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The hidden health benefits of spices

<p>Spices have a lot more to offer than just adding flavour to your dishes. Many spices have hidden health benefits that you might not be aware of. Add these spices to your diet to aid in anything from digestion to brain function.</p> <p><strong>Turmeric –</strong> Found in many mustards and cheeses, turmeric has been known to work as a pain reliever and possesses anti-inflammatory and antioxidant properties. There is also evidence to suggest that it benefits Alzheimer’s, arthritis, and cancer.</p> <p><strong>Saffron –</strong> Saffron contains vitamin C, calcium, magnesium, and potassium. It can be used to treat coughs, insomnia, cancer, gas, depression, Alzheimer’s, heartburn, PMS, and dry skin, to name a few.</p> <p><strong>Cumin –</strong> A staple in curries, cumin is a great source of iron and helps aid brain function.</p> <p><strong>Cayenne pepper –</strong> Hot and spicy, cayenne pepper helps to stimulate your metabolism and aids in circulation and digestion.</p> <p><strong>Ginger –</strong> As well as adding a kick of flavour to your green smoothies ginger helps treat upset stomachs, bloating, and gas. It also helps sooth sore throats, arthritis, colds, and motion sickness. Is there anything it doesn’t do? </p> <p><strong>Cinnamon –</strong> An antioxidant that contains iron and calcium, cinnamon has been known to reduce inflammation, reduce blood sugar levels, calm nausea, and aid in the body’s burning of fat.</p> <p><em>Image credits: Shutterstock</em></p>

Body

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New coin featuring Queen Elizabeth II carries hidden detail

<p>The final design for the coin featuring Queen Elizabeth’s profile has been released by the Royal Australian Mint.</p> <p>Since taking the throne in 1953, six portraits of the Queen have appeared on Australian coins and next year the late monarch will feature for the last time.</p> <p>The new design was unveiled this week, after her death in September, and will include her familiar profile but with a notable difference.</p> <p>Featuring British engraver Jody Clark’s portrait of Queen Elizabeth II, the memorial coin’s notable addition will include the Queen’s 70 years of reign and will read "Elizabeth II 1952-2022".</p> <p>Australian coin expert Joel Kandiah says this will be the first time this detail has appeared on an Australian coin. The change will only be for the collectable coin, and not for normally circulated coins.</p> <p>“Any new circulation coins minted next year will be dated 2022 until the King Charles III effigy is introduced,” he told 7News.</p> <p>The coin has been called Queen Elizabeth II Memorial Obverse and will be released in January 2023.</p> <p>Existing coins bearing the Queen’s profile will remain in circulation and continue to be legal tender forever.</p> <p>In the coming months, the Australian Government will announce details of the transition to the profile of King Charles III for all Australian coins.</p> <p>Assistant Minister for Competition, Charities and Treasury Andrew Leigh said: “This final series of collectable coins will serve as a lasting tribute to Her Majesty Queen Elizabeth II, and a reminder for all Australians of her 70 years of service to Australia and the Commonwealth".</p> <p><em>Image: Royal Australian Mint</em></p>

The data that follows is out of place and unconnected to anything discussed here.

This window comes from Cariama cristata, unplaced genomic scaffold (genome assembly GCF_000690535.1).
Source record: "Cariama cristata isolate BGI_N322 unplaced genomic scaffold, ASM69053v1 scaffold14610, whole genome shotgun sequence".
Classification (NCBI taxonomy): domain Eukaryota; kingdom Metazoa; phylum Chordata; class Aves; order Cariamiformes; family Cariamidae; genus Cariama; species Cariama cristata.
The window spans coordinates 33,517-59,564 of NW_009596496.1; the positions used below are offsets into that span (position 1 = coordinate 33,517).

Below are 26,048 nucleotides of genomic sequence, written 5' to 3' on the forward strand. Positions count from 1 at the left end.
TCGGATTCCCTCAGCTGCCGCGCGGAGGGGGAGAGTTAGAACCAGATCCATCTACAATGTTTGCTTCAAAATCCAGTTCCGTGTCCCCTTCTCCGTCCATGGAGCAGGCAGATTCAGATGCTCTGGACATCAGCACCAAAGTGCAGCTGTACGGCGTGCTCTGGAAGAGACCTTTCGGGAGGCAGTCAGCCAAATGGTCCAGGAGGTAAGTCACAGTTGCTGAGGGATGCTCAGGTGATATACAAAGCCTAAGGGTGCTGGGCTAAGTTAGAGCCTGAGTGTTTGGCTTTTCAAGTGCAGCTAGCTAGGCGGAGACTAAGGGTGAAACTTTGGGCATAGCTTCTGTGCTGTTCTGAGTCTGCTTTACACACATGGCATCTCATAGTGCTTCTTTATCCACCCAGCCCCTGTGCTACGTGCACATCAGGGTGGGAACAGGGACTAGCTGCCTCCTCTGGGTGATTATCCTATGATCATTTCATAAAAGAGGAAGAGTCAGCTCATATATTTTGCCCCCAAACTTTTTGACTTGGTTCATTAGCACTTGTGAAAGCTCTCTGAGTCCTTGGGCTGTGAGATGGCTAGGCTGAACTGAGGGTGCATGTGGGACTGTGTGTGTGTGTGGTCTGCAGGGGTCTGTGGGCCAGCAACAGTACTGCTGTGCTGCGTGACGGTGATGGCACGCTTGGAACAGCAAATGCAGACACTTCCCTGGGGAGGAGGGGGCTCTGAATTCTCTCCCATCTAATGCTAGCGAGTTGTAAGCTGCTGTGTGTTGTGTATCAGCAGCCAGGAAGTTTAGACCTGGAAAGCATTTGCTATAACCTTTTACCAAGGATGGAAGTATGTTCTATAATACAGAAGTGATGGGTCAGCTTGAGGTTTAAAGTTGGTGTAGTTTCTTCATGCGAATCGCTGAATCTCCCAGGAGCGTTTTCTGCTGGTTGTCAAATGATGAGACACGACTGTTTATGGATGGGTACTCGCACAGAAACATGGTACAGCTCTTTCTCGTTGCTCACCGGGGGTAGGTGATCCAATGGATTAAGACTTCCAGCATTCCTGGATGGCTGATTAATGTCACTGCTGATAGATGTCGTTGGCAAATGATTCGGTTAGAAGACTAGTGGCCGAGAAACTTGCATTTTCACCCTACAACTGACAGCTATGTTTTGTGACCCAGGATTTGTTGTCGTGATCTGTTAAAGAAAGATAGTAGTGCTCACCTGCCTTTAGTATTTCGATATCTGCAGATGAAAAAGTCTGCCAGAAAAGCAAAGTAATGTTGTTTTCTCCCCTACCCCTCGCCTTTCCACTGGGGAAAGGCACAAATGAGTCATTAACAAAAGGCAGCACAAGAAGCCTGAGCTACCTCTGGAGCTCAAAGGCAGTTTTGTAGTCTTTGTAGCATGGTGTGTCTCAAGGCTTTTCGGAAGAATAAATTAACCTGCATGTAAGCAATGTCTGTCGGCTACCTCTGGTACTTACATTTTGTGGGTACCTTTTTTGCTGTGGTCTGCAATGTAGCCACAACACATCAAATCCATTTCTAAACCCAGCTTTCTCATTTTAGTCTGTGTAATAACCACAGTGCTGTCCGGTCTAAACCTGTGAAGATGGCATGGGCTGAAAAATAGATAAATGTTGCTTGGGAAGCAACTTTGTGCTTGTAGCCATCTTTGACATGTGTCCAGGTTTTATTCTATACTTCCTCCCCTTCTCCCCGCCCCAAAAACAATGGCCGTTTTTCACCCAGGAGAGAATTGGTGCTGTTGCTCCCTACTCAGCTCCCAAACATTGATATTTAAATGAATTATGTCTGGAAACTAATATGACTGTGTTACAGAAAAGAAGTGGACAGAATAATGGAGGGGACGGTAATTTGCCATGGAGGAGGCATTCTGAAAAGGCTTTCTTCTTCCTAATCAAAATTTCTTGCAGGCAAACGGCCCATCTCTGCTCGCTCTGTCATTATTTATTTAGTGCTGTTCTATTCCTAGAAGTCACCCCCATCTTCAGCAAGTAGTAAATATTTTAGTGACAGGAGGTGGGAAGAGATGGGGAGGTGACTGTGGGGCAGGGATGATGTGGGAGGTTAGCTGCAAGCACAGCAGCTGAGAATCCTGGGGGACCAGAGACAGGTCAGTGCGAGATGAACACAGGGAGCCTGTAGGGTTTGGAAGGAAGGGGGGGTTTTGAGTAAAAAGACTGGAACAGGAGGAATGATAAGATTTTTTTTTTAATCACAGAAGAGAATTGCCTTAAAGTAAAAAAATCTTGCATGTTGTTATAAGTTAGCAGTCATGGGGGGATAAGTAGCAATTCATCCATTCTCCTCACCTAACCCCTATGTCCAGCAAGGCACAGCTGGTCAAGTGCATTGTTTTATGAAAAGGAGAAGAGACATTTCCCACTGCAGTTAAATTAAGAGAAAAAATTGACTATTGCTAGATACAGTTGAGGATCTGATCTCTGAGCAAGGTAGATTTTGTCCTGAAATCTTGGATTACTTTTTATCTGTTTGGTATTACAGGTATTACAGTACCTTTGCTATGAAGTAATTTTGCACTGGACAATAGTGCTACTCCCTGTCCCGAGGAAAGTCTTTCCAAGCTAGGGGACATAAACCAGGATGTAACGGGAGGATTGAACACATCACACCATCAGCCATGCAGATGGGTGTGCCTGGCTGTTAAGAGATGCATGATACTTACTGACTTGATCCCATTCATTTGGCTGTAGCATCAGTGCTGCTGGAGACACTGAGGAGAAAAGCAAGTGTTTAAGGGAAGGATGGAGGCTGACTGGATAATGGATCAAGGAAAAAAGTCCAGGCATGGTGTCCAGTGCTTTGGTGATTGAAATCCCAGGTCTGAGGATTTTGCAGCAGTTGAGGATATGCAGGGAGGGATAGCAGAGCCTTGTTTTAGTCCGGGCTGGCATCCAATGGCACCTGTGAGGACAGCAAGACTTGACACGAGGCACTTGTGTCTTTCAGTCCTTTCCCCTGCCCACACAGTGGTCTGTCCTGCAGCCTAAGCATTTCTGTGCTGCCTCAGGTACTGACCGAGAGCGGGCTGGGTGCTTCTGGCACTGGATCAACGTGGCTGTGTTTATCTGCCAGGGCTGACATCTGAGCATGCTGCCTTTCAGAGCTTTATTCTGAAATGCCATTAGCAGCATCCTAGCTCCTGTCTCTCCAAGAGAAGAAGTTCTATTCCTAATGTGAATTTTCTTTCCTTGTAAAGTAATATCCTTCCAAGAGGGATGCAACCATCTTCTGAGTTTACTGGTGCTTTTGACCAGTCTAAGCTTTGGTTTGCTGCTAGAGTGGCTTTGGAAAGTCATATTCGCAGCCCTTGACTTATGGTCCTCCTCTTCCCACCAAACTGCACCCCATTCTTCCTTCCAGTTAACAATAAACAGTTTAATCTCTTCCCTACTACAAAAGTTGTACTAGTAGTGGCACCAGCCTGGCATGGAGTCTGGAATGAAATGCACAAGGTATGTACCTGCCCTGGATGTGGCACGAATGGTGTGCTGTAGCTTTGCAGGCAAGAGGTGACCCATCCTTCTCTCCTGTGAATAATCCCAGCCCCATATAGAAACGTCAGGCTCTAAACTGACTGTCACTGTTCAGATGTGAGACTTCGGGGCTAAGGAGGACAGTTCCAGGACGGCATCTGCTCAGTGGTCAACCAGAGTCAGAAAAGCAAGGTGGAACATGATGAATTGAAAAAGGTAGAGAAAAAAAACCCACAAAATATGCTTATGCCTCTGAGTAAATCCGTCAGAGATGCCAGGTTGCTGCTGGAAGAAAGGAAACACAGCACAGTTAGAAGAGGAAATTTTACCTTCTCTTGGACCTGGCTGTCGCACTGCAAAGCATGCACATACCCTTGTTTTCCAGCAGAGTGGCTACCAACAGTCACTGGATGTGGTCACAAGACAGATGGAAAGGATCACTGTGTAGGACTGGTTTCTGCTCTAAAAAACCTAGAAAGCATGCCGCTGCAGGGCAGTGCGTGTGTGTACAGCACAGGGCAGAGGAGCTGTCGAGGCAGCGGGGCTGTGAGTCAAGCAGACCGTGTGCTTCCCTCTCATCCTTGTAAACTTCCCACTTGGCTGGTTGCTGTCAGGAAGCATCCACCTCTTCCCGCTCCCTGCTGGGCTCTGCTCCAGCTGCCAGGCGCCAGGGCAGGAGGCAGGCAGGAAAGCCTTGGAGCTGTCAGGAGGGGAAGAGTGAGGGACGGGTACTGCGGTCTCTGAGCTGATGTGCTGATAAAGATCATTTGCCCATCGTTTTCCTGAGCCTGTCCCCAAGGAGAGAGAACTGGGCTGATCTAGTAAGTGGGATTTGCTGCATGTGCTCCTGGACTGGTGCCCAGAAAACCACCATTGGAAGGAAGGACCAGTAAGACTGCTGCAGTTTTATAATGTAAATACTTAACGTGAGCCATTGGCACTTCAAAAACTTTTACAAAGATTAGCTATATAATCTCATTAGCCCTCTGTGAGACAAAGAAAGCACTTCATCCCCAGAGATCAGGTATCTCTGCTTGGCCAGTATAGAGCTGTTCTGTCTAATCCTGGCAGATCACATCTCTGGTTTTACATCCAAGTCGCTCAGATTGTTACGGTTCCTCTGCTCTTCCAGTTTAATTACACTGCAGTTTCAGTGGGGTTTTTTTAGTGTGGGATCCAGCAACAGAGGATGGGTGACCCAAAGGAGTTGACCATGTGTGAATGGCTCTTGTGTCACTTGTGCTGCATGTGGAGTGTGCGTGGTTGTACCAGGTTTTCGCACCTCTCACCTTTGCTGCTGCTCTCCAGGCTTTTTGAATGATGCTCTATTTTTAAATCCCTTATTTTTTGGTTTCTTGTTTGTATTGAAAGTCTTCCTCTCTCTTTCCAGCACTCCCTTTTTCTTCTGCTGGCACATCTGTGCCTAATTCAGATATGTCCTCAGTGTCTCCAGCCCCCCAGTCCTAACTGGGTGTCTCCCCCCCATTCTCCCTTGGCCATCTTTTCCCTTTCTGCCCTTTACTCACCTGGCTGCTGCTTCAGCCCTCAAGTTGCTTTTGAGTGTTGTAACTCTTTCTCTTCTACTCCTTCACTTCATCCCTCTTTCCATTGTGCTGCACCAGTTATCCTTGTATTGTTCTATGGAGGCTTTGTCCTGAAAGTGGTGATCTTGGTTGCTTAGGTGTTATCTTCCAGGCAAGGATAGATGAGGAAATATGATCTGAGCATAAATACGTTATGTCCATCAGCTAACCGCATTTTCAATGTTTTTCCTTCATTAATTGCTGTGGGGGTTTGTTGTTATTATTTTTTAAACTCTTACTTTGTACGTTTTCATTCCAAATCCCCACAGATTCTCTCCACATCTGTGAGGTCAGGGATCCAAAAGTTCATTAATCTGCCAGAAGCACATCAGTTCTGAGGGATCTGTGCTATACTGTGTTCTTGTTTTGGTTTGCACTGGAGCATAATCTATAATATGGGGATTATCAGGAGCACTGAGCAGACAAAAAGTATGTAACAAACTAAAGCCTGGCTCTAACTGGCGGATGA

Money & Banking

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Dog found hidden in carry-on bag at airport security